Fed Increases Interest Rates By 25 bps
The Federal Reserve raised interest rates by a quarter percentage point and signalled hikes at all six remaining meetings this year, launching a campaign to tackle the fastest inflation in four decades even as risks to economic growth mount.
To support growth, the US Federal Reserve has kept the interest rate near zero since the beginning of the Covid-19 pandemic two years back. Meanwhile, inflation in the United States skyrocketed to a four-decade high. The retail inflation touched 7.9 per cent in February, first time since 1982. The deadly waves of coronavirus pandemic disrupted the supply chains and pushed the prices of natural gas and other essential commodities. Moreover, Russian invasion of Ukraine recently shot up the crude oil prices to $140 per barrel, highest in 14 years. Amid the geo-political uncertainty, Federal Reserve decided to hike rates to raise borrowing costs enough to slow growth and tame high inflation.
An interest rate hike in the US results in outflow of funds from emerging markets and into US treasury bonds. The outflow weakens the equity markets and leads to a correction. As this Fed move was anticipated, FPIs had been liquidating their holdings from Indian equities in the last three or four months, leading to weakness and correction in Indian benchmark indices. Experts feel that the FPIs, having already pulled out funds in anticipation of rate hike, are unlikely to go for a knee-jerk reaction now. On Thursday, FPIs made a net investment Rs 2,800 crore, indicating that their selling has abated for the time being. On the other hand, the possibility of a truce between Russia and Ukraine, decline in unemployment rates in the US and better growth expectations could be beneficial for equity markets in the medium term and FPIs may start coming back in a few months.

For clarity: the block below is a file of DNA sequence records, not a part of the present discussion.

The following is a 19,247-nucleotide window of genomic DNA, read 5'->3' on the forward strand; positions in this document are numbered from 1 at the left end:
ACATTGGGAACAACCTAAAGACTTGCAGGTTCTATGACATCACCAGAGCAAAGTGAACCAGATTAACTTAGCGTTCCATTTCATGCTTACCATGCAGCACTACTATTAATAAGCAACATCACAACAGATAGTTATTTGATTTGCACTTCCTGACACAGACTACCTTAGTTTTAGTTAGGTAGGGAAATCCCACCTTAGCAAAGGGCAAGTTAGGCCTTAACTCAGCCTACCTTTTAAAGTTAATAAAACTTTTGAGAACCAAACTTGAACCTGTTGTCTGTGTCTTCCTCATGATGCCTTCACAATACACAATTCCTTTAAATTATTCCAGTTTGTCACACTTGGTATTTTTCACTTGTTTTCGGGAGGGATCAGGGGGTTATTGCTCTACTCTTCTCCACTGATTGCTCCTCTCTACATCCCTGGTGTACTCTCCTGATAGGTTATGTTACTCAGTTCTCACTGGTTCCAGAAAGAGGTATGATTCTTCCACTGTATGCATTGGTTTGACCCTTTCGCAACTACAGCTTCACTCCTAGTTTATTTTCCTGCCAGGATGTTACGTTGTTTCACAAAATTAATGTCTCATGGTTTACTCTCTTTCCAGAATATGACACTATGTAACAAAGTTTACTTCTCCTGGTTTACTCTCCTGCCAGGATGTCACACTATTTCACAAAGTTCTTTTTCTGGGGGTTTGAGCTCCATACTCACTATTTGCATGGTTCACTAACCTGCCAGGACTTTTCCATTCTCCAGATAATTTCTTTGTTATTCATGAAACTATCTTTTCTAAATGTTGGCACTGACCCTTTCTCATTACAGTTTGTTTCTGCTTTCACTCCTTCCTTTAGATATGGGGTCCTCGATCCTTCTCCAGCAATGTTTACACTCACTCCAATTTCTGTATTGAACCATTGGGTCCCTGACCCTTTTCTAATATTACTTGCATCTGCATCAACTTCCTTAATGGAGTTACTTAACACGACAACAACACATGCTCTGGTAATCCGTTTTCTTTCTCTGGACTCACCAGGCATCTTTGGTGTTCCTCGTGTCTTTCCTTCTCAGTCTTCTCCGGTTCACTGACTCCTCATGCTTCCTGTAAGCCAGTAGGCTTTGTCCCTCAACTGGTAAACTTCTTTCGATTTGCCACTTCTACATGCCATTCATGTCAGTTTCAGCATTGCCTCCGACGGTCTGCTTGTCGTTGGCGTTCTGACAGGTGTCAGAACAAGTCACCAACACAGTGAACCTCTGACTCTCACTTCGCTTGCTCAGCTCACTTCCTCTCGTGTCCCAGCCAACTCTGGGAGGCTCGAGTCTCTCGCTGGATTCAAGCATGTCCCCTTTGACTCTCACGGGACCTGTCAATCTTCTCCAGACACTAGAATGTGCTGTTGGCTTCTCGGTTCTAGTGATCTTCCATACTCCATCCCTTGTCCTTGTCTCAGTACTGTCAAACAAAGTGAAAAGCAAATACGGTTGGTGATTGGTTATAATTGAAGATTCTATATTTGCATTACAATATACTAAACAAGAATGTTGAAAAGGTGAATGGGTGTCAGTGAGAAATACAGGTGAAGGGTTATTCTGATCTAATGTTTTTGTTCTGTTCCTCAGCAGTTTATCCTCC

The Fed’s decision to hike rates and rising domestic retail inflation rate will have a direct bearing on the Reserve Bank of India’s monetary policy review at the next meeting of the Monetary Policy Committee scheduled between April 6 and April 8. Unlike the US Fed, which has clearly reversed course from its accommodative monetary policy, the RBI continues to hold an accommodative stance. This is partly because the retail inflation in India has not breached the set target range of the RBI. On the other hand, if they act too little and too late, they may be blamed for “falling behind the curve” and may have a lot of catching up to do later, which will be detrimental to growth.
The Fed is not alone in turning more hawkish. The European Central Bank last week made a surprise announcement that it would be more aggressive in paring back bond-buying. The Bank of England is also set to lift rates on Thursday for a third straight meeting, while Brazil’s central bank is predicted to hike by another 100 basis points on Wednesday.
Going forward, Indian and global markets are expected to stay positive as three major uncertainties seem to be over — the Assembly elections in five Indian states, the US Fed’s decision, and signs of the Russia-Ukraine entering a resolution phase. Any spike in commodity prices could cause corrections in equity markets, even as the broader trend of rising stock prices remains intact. Investors need to remain wary of the volatility in the market and a void aggressive lumpsum investments. It is better to go through a systematic investment plan (SIP), and into well-established blue-chip companies and large- cap funds. Global markets, including India, have been very volatile in 2022 so far. Experts say that while investors should not expect returns of the kind seen in the second half of 2020 and through 2021, they should enter the markets with at least a three-year horizon.